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Data Sensitivity: What You Need to Know For Your Business

If you are a business, big or small, you have a responsibility to protect your data. Indeed, that is where data sensitivity comes in. Indeed, you need to protect your sensitive data from unauthorized disclosure or being inadvertently destroyed. To explain, this article sums up for you, who decides what data is sensitive, the different levels of data sensitivity, applicable data protection laws to consider, and examples of data that is sensitive (PII, sensitive data, confidential data, etc.). 

Business Leaders Decide What Data Is Sensitive And What Is Not.

If you own or store data as part of your business, you are the ultimate decision-maker on how sensitive this data is. Specifically, you need to decide what is sensitive data as defined as “information that must be protected against unauthorized disclosure”. Moreover as part of determining data sensitivity, you need to take into consideration  applicable laws and security expert’s advice. Even so, this is not something that can be delegated to a security consultant because you are the owner of the data.

Need For A Risk Assessment To Determine Data Sensitivity Levels.

Bogachev Hacks Your Data - Data Sensitivity:
Bogachev Hacks Your Data

Every business needs to know the risks if their data is either leaked or destroyed. Consequently to know your risks, every business and organization needs to conduct a data risk assessment. Specifically, a risk assessment will help you classify the sensitivity level of your data. Also, by doing this assessment you will be able to determine your risk mitigation actions. Below is an example of data sensitivity levels that an organization could establish to classify their data.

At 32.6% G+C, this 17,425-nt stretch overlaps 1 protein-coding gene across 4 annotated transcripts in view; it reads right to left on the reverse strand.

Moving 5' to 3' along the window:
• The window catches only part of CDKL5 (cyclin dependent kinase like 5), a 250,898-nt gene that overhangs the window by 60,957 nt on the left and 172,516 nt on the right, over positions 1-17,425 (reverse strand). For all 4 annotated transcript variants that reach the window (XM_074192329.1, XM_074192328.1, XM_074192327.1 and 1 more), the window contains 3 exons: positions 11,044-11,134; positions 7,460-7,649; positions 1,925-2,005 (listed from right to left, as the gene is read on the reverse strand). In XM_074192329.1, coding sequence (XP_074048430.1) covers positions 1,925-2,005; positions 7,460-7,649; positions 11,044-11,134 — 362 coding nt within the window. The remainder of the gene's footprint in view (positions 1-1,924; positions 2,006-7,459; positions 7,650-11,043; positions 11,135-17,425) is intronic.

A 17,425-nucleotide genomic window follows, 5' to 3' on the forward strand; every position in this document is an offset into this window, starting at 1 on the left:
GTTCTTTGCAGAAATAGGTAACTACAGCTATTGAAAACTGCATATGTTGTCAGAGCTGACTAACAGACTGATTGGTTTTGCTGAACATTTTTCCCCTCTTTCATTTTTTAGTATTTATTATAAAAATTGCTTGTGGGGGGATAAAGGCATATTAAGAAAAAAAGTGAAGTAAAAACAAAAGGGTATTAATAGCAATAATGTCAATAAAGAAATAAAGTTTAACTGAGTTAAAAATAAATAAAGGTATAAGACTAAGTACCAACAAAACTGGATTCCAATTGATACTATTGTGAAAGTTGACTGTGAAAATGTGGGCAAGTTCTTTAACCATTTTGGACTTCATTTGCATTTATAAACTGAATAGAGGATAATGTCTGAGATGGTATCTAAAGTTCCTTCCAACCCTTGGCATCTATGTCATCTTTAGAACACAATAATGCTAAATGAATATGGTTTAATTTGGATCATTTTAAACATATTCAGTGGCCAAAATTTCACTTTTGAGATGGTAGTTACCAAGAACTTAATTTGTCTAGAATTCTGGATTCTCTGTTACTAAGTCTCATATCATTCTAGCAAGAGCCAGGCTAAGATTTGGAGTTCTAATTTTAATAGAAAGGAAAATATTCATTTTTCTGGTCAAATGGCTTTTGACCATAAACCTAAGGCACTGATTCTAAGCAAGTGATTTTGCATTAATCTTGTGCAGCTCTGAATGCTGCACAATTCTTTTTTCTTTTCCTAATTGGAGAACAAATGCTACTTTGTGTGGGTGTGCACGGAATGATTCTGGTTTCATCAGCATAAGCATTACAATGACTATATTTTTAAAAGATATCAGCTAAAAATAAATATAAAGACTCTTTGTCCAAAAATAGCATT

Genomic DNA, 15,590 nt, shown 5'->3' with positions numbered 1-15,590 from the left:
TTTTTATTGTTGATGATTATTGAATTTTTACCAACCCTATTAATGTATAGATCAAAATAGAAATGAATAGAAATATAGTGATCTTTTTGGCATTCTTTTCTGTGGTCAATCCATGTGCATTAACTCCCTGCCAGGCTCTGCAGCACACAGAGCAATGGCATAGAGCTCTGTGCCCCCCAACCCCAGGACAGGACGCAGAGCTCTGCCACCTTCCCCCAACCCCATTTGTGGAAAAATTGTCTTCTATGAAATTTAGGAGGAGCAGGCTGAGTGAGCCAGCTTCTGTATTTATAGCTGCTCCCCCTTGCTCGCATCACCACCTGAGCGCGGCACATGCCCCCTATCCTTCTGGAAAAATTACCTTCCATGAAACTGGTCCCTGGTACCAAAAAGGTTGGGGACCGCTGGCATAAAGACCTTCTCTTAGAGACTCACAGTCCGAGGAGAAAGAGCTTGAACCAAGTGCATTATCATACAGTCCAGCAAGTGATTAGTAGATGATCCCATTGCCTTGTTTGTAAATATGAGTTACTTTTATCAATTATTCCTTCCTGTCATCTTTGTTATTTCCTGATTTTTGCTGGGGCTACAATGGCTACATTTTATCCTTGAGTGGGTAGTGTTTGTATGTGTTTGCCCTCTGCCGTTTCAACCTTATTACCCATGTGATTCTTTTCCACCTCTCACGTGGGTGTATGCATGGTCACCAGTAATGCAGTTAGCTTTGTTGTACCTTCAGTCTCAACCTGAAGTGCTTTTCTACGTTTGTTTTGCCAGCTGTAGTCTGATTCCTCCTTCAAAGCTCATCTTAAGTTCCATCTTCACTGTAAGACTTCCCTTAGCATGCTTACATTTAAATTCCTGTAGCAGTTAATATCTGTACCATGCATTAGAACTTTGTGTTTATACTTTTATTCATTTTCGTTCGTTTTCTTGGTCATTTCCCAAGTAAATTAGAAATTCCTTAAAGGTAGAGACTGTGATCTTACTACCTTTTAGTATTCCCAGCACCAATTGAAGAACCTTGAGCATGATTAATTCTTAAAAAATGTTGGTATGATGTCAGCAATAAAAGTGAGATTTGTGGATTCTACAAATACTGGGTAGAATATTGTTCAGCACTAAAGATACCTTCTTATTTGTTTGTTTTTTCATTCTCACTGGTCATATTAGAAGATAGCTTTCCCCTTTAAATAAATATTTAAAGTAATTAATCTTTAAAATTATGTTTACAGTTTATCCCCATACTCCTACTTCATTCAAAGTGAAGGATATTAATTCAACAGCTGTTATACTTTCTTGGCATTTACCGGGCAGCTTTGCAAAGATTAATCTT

• High Sensitivity Data. If this data was leaked or destroyed it would have a catastrophic impact on the organization or individuals. For example, financial records, intellectual property, authentication data.
  • Medium Sensitivity Data. This data is intended for internal use only. If destroyed or leaked, it does not have a catastrophic impact. For example, emails and documents with no confidential data.
  • Low Sensitivity Data. This data is intended for public use. For example, public website content.

See Imperva’s Data Classification for more on classifying data and SecurityScoreCard’s What is Sensitive Data And How Do You Protect It?

What Applicable Laws Govern The Classification of Data Sensitivity.

The amount of data in the world is exploding. Therefore, businesses as well as organizations are grappling with how they store data or transfer it over the internet. Another wrinkle with you determining data sensitivity, is you have to pay attention to applicable laws. Subsequently, there is now an increasing body of laws that define the sensitivity of data and how data owners have to protect their data.